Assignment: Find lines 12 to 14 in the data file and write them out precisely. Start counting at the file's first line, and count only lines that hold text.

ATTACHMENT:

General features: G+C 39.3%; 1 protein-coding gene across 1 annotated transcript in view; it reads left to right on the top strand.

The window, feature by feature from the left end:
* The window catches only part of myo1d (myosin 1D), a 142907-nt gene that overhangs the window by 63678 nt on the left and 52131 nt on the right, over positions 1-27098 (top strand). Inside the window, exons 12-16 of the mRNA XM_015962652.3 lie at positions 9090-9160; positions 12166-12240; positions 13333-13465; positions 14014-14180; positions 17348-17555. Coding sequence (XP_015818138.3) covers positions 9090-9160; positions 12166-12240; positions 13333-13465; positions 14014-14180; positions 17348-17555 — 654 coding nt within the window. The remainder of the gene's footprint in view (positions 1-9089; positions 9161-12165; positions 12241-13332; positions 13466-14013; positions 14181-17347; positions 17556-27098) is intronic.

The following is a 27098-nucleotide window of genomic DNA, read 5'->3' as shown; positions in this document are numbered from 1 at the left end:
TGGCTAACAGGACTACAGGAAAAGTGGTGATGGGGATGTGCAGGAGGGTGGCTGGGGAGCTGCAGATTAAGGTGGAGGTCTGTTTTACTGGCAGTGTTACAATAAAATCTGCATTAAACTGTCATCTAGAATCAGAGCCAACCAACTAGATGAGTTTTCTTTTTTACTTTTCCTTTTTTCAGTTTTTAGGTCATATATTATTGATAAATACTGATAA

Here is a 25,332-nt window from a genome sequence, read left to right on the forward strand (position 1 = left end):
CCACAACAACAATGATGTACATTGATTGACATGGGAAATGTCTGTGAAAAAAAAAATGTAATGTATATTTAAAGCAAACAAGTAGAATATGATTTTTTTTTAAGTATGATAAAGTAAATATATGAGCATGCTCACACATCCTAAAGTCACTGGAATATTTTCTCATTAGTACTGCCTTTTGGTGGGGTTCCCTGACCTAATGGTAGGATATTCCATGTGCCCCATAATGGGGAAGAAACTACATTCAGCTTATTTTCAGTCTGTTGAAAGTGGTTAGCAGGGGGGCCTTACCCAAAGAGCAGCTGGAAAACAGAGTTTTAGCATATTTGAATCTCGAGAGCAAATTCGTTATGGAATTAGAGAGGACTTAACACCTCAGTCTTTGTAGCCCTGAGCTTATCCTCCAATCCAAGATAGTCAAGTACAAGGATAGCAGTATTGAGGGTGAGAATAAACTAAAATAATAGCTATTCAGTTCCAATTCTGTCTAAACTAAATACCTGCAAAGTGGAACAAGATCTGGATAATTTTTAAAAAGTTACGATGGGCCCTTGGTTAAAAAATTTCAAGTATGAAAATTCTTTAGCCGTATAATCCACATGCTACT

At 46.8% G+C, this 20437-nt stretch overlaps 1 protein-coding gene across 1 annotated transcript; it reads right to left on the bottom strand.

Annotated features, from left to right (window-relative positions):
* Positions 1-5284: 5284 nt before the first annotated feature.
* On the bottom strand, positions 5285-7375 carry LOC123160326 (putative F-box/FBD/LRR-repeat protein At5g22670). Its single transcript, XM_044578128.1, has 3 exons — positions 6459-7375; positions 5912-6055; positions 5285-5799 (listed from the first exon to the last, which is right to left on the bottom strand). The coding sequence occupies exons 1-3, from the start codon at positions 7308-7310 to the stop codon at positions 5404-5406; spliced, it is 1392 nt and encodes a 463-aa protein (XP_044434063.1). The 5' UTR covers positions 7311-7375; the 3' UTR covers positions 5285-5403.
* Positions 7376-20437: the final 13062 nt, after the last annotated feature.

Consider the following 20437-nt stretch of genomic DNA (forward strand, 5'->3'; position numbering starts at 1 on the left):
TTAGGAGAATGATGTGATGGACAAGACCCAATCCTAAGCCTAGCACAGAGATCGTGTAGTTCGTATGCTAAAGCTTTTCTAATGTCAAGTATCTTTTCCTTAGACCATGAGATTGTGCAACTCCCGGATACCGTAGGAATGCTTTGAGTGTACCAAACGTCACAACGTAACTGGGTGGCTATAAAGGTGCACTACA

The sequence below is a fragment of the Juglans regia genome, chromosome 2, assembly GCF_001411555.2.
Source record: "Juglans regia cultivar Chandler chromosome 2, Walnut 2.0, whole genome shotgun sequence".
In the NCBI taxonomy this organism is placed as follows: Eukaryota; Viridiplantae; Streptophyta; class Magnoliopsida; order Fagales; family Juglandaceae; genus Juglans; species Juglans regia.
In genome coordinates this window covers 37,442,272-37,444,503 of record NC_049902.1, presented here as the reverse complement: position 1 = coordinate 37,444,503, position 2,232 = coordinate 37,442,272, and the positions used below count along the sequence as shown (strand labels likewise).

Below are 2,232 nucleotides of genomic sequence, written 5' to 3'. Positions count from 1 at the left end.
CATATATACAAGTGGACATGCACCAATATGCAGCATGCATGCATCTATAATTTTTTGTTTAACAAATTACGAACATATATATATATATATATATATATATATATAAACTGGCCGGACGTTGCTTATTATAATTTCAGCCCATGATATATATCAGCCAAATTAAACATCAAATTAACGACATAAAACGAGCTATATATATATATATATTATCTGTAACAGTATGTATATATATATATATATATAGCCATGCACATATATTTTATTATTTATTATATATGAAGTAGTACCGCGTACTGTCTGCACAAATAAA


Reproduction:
* Positions 7376-20437: the final 13062 nt, after the last annotated feature.

Consider the following 20437-nt stretch of genomic DNA (forward strand, 5'->3'; position numbering starts at 1 on the left):
TTAGGAGAATGATGTGATGGACAAGACCCAATCCTAAGCCTAGCACAGAGATCGTGTAGTTCGTATGCTAAAGCTTTTCTAATGTCAAGTATCTTTTCCTTAGACCATGAGATTGTGCAACTCCCGGATACCGTAGGAATGCTTTGAGTGTACCAAACGTCACAACGTAACTGGGTGGCTATAAAGGTGCACTACA